Much has been made about the choice of the name Francis. It had been thought that no pope would take the name Peter or Francis because no one would be bold enough to claim kinship with either The Rock of the Lord or the great saint from Assisi who even today is beloved by Catholics and non-Catholics around the world. But Pope Francis shook and shocked Catholic circles by identifying himself with Francis.
The name is particularly significant because St. Francis is traditionally thought of both for his simplicity and love of nature and for his reform of the Church in a time of corruption. By choosing that name, Pope Francis sent a strong message to Catholics that he will be paying close attention to how the Church deals with the poor and with corruption. It is as if he said by the choice of his name that it won't be business as usual anymore.
Incidentally, the pope chooses a new name to indicate that he is leaving behind his old life and beginning a new one of universal service to the Church. The first popes, such as Peter and Clement, kept their own birth names. The idea of name change came when an early pope's birth name was Mercury and it was thought rather unbecoming to have a Christian leader bear the name of a Roman god. The practice stuck and we've had name-shifting ever since.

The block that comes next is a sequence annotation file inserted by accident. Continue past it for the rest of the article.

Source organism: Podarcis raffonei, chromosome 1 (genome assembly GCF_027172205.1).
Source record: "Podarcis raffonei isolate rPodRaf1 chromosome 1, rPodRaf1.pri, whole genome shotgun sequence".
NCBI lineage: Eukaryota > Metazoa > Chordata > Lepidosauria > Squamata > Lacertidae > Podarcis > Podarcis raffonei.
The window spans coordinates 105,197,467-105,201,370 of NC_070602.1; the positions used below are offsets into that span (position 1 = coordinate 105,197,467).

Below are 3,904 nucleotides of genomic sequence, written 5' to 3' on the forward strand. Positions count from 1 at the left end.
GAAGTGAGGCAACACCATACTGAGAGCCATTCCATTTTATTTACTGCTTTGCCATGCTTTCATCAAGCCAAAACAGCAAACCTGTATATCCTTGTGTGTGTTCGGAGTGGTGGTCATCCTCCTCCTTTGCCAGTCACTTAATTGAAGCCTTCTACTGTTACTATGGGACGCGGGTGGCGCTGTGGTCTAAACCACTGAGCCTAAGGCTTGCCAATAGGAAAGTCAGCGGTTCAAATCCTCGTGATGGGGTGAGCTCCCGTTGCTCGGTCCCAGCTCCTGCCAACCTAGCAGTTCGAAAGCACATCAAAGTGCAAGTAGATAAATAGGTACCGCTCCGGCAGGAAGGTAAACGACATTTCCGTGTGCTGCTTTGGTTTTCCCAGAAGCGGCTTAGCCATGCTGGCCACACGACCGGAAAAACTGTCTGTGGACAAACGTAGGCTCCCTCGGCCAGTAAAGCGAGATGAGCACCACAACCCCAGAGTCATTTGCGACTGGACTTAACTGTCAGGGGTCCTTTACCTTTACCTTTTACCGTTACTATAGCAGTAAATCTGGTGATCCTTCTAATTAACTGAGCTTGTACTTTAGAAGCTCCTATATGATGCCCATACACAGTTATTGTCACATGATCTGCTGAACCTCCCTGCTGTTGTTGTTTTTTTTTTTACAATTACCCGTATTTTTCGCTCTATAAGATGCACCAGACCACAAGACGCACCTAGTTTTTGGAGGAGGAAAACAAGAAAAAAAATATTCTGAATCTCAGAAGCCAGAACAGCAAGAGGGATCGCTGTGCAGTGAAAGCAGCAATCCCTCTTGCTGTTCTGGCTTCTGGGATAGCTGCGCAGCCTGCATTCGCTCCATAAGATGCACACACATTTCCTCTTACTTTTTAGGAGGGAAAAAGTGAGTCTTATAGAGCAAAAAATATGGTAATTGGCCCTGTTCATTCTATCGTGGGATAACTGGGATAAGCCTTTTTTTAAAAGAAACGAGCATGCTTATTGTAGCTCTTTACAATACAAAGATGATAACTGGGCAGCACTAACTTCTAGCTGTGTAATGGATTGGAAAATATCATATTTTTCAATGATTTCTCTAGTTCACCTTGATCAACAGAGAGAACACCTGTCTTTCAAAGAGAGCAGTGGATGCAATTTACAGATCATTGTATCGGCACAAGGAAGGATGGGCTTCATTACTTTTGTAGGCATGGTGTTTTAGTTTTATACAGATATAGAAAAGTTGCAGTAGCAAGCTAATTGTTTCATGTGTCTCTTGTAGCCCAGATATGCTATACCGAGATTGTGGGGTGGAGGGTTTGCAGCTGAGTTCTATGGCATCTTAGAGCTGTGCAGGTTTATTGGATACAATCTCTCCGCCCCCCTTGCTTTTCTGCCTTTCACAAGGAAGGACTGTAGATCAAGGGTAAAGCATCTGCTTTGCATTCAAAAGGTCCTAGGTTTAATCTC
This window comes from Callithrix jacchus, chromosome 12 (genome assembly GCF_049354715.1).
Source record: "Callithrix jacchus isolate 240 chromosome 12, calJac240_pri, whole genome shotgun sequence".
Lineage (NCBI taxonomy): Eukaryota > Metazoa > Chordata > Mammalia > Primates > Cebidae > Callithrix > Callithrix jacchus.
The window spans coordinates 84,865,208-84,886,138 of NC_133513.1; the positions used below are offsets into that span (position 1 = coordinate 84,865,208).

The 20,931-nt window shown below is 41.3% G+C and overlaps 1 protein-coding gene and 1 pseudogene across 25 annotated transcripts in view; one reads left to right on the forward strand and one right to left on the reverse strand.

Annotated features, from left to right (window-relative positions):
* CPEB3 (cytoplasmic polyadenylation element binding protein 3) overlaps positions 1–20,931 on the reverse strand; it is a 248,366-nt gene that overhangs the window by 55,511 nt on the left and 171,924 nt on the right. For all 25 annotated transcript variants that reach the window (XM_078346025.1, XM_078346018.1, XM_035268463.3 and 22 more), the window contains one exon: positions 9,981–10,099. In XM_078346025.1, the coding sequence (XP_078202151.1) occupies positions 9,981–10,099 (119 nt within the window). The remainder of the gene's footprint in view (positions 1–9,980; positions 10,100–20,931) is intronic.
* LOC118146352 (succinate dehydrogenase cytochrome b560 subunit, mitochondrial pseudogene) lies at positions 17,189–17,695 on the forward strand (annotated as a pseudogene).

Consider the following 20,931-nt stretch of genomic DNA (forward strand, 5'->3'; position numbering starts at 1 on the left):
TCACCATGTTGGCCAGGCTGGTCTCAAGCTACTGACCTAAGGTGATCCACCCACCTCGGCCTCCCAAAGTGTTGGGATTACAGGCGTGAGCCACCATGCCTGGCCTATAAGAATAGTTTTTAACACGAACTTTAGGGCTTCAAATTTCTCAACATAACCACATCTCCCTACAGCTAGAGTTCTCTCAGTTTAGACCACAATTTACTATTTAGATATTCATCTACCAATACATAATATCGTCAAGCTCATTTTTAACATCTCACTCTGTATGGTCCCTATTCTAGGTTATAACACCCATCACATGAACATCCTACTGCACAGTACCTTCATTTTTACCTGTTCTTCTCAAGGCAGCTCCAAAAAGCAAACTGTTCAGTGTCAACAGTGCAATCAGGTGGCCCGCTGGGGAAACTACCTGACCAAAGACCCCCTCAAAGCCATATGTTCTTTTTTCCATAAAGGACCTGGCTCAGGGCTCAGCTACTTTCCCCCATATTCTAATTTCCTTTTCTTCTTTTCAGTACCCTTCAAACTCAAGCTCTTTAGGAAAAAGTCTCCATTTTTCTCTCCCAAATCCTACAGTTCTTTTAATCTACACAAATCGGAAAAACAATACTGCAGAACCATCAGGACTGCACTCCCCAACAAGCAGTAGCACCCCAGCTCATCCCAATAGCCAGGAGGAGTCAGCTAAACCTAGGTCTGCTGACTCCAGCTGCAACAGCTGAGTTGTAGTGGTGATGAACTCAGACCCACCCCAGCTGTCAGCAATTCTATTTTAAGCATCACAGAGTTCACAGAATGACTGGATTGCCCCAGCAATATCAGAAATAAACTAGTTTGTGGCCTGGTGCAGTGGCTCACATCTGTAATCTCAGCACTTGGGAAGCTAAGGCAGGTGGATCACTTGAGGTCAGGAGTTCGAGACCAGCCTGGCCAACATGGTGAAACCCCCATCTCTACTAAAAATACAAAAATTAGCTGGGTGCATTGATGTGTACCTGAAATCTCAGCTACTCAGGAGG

Finally, most Catholics are a bit startled by how unassuming Pope Francis is. We've been used to the Rock Star that was Pope John Paul II in his prime and the rather elegant and high-churchy Benedict, so to have a Pope who pays his own hotel bill, travels with his fellow Cardinals in a shuttle bus after his election and stops to pet a golden lab after a press conference with journalists is novel for us.
I can't speak for the whole of Catholics, but as for me, I am encouraged and deeply hopeful that Pope Francis will not just tell us what to believe, but show us how to live.
May God guide and protect our new pastor from Argentina.
Friday, March 15, 2013
Thursday, March 14, 2013
Wednesday, March 13, 2013
- A seagull perched on the chimney moments before the smoke announced the election of Pope Francis. The gull’s scientific name is Larus Argentinus Argentina.
- One of Pope Francis' first actions as pope was to phone Pope Emeritus Benedict XVI at Castel Gandolfo.
- He is the ordinary (bishop) for Eastern-rite Catholics in Argentina, who do not have their own ordinary. This means (presumably) that he can celebrate the Divine Liturgy of Saint John Chrysostom as well as the Roman rite of the Mass.
- He is a “football” (soccer) fan and roots for San Lorenzo de Almagro, one of the five most popular teams in Argentina.
- After his election, he rode the bus back to Doma Santa Marta with his fellow cardinals instead of using the papal car.
From the Most Rev. Greg Venables, former Anglican primate from Argentina: